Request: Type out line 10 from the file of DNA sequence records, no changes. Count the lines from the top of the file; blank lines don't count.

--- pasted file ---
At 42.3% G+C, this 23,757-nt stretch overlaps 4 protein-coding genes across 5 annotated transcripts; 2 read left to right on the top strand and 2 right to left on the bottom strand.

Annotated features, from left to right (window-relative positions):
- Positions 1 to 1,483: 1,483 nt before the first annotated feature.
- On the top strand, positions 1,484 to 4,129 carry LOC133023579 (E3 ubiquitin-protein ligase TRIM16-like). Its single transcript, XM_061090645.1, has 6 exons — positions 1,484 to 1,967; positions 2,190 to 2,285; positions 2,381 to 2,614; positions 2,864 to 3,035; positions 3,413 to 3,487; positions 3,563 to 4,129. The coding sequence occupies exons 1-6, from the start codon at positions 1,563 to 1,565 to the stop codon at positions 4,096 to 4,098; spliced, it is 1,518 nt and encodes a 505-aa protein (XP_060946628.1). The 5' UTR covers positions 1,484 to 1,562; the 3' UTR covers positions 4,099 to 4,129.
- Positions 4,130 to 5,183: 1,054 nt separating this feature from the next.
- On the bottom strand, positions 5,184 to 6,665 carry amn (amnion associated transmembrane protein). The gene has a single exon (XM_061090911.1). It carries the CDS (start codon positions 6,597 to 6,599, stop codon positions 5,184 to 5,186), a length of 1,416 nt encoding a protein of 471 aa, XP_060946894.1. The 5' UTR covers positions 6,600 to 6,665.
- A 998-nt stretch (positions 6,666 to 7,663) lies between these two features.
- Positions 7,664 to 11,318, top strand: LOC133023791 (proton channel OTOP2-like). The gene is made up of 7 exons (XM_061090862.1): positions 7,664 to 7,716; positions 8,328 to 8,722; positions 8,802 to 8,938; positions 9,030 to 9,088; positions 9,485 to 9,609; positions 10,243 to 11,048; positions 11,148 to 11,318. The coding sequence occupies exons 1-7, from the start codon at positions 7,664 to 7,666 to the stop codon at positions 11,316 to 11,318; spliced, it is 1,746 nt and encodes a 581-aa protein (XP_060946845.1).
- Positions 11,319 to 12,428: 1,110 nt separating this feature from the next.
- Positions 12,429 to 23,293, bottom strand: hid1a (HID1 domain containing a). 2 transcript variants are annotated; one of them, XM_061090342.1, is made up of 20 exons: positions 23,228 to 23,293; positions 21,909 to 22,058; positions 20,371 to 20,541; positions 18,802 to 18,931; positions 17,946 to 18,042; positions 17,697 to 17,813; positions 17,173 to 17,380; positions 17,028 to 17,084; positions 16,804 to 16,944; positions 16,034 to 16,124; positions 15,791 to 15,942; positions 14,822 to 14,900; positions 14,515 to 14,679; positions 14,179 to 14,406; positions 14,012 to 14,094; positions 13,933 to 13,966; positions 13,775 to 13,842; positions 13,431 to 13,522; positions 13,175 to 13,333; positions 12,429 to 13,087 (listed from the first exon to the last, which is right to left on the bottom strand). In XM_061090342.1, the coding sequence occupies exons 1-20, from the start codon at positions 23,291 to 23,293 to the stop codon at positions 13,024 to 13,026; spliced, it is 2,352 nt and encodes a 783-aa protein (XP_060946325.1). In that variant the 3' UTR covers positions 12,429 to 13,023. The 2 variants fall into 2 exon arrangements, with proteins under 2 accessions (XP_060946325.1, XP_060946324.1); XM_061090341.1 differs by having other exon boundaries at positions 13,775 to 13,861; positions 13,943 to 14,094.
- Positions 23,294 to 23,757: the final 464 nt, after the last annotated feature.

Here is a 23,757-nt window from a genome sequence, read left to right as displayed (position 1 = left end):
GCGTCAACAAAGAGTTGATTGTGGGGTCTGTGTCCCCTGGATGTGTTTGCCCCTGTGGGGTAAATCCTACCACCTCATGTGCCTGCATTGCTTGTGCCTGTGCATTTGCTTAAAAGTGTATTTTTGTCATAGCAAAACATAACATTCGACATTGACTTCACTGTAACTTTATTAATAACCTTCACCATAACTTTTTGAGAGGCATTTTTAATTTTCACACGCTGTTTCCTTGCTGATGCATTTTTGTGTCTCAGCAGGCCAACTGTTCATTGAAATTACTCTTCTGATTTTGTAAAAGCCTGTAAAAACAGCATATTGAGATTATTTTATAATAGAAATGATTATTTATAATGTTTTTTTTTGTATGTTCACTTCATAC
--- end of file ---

- Positions 12,429 to 23,293, bottom strand: hid1a (HID1 domain containing a). 2 transcript variants are annotated; one of them, XM_061090342.1, is made up of 20 exons: positions 23,228 to 23,293; positions 21,909 to 22,058; positions 20,371 to 20,541; positions 18,802 to 18,931; positions 17,946 to 18,042; positions 17,697 to 17,813; positions 17,173 to 17,380; positions 17,028 to 17,084; positions 16,804 to 16,944; positions 16,034 to 16,124; positions 15,791 to 15,942; positions 14,822 to 14,900; positions 14,515 to 14,679; positions 14,179 to 14,406; positions 14,012 to 14,094; positions 13,933 to 13,966; positions 13,775 to 13,842; positions 13,431 to 13,522; positions 13,175 to 13,333; positions 12,429 to 13,087 (listed from the first exon to the last, which is right to left on the bottom strand). In XM_061090342.1, the coding sequence occupies exons 1-20, from the start codon at positions 23,291 to 23,293 to the stop codon at positions 13,024 to 13,026; spliced, it is 2,352 nt and encodes a 783-aa protein (XP_060946325.1). In that variant the 3' UTR covers positions 12,429 to 13,023. The 2 variants fall into 2 exon arrangements, with proteins under 2 accessions (XP_060946325.1, XP_060946324.1); XM_061090341.1 differs by having other exon boundaries at positions 13,775 to 13,861; positions 13,943 to 14,094.